the uber and lyft insurance grey area

2017 05 18 Ridesharegreyarea

We're in an era where flexible side gigs for a little extra cash are becoming increasingly popular and accessible, from food delivery to ridesharing to renting out a spare bedroom. Since we deal specifically with auto insurance, we thought we’d touch on ridesharing with companies like Uber and Lyft, or what we call transportation network companies (TNCs).

The TNC boom has been quite impressive after Uber launched in 2009, but it hasn't come without insurance kinks to work out.  

Exposing the Insurance Gap

In 2013, an Uber driver struck and killed a six-year-old while working, exposing a huge insurance gap. At the time, Uber provided insurance for drivers while they were responding to a pick-up request or had a passenger in the car. Since the driver didn’t have a passenger or an active request, he didn't fall under Uber's coverage.

Most would think the driver could just use his personal coverage in this instance, since almost every state requires some form of auto insurance. However, since the driver had the app on and was open to requests, he was seen as using his vehicle for business or commercial use, which is not usually covered in a personal policy. Eventually the driver's insurance company allowed him to use his maximum limit of his coverage, but the lawsuit resulting from the accident definitely stirred up a lot of questions.

Fixing the Gap

After the 2013 incident, Uber expanded its coverage to include whenever a driver has the app on and is available to pick up a passenger. Lyft has very similar coverage, so let's break them both down.

  • When you have the app on but don't have a passenger in the car yet:
    • Both Uber and Lyft provide liability coverage with a $50,000 limit per person, $100,000 per accident and a $25,000 property damage limit.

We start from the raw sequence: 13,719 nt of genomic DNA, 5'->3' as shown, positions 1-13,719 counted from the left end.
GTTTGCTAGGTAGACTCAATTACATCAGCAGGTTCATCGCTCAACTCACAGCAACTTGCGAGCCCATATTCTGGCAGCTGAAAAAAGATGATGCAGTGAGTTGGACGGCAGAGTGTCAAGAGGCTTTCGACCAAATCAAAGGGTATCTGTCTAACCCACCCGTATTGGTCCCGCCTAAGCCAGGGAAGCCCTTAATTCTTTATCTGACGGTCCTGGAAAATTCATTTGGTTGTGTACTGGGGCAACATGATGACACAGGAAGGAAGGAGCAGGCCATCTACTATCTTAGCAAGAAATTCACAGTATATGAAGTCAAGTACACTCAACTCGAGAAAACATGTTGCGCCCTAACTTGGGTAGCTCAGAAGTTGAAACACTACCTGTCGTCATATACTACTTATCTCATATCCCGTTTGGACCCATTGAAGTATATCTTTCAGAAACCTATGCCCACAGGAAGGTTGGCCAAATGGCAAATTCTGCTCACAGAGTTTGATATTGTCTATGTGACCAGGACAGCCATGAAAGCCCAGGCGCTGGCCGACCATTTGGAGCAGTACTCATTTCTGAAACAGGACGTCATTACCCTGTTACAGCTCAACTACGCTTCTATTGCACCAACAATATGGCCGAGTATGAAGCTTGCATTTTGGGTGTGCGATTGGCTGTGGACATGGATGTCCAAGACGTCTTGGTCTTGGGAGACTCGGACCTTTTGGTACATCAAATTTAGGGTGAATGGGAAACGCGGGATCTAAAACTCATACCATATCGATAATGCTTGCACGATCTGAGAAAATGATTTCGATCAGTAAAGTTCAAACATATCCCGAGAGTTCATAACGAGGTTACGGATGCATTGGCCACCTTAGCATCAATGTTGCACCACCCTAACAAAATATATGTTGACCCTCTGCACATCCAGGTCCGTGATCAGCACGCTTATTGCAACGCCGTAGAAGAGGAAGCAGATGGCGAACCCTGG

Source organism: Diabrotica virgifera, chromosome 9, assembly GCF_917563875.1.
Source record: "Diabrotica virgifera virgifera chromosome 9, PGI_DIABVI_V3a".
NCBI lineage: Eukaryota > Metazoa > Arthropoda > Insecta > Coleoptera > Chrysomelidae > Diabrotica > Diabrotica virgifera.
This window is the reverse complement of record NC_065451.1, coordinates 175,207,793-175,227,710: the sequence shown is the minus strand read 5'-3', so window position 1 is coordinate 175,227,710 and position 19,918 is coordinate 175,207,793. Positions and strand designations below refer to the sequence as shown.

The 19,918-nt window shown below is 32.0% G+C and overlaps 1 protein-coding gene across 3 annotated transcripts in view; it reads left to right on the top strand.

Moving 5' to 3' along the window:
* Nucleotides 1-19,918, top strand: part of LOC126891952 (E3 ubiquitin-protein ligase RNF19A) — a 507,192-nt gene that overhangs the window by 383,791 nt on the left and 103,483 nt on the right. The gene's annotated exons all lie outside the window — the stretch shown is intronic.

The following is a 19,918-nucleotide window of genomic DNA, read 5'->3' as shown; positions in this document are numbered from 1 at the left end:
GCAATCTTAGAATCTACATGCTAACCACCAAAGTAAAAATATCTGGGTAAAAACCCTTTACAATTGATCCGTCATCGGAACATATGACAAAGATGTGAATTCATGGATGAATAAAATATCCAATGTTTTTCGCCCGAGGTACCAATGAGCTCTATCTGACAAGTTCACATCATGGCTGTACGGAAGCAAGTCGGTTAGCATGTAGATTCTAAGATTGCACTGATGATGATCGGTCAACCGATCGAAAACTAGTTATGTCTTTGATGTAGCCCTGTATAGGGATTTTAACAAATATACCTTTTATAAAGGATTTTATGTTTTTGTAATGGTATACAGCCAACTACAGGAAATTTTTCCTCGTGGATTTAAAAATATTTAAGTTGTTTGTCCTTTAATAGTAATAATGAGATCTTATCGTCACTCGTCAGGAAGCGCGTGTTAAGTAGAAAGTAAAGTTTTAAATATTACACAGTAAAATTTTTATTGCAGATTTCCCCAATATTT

• On your way to pick up a driver:
    • Uber covers you for up to $1,000,000 for both liability and Uninsured Motorist coverage. If your personal coverage includes Collision and Comprehensive, they will provide it as well, with a $1,000 deductible, up to the cash value of your vehicle.  
    • Lyft also provides a $1,000,000 limit for liability and Uninsured Motorist coverage. And as long as you have Comprehensive and Collision coverage on your personal policy, Lyft will provide both with $2,500 deductibles and $50,000 limits.
  • While driving with a passenger:
    • For both, you have the same coverage you did while on your way to pick a passenger up, except now the passenger is also covered.
  • While the app is off:
    • Your personal coverage applies.

Why There Is Still a Grey Area

While it may look like all of the bases are covered, insurance and transportation network companies are still finding issues with the mixed coverage. For instance, you may have higher limits on your personal coverage than the TNC's, but be forced to take the lesser amount because you were technically available for a ride request.

Another instance: On Uber's site, it tells you that you're covered by Uber if you are working and hit by another driver who is at fault, but should check to see if you're also covered by your personal coverage. Your personal coverage might cover you, and it could be advantageous for a higher limit, but if your insurance company doesn't allow business use on their personal policies, and considers working for a TNC as business, your policy may be rewritten as a non-renew, forcing you to change companies down the road. Not only would it be inconvenient to find a new company, but also any loyalty discounts you earned could be lost.

Why Insurance Companies Seem Strict with TNCs

When an insurance company rates you for your personal policy, it gets a general idea of how you'll use your vehicle so it can determine how much it will cost to cover the vehicle. How long is your commute to work? How many people will be driving it? Do you live in a highly populated area? Etc.

All of those questions fit nicely in insurance rating plans, but adding a sporadic, part-time gig to drive passengers throws the plans off—now you're driving more than anticipated, at inconsistent times and potentially in areas not accounted for. A lot insurance companies have commercial policies to account for the different vehicle usage, but they may not make sense for someone who only wants to drive for a TNC every so often.

Since TNCs don’t seem to be going anywhere anytime soon, insurance companies are starting to create ridesharing policies that would cover the gap and be cheaper than a traditional commercial use policy. It may take some time before the best approach is found, but if you're currently, or considering, driving for a TNC, be sure to check the details of your personal coverage.

Where Does Say Stand with Ridesharing?

Say doesn't currently offer a ridesharing policy since we haven't quite determined the best hybrid-style rating plan for our drivers. It doesn't mean someday we won't, but we'd like to make sure that if we do, we do it right.   

Posted May 18, 2017 in insurance know-how.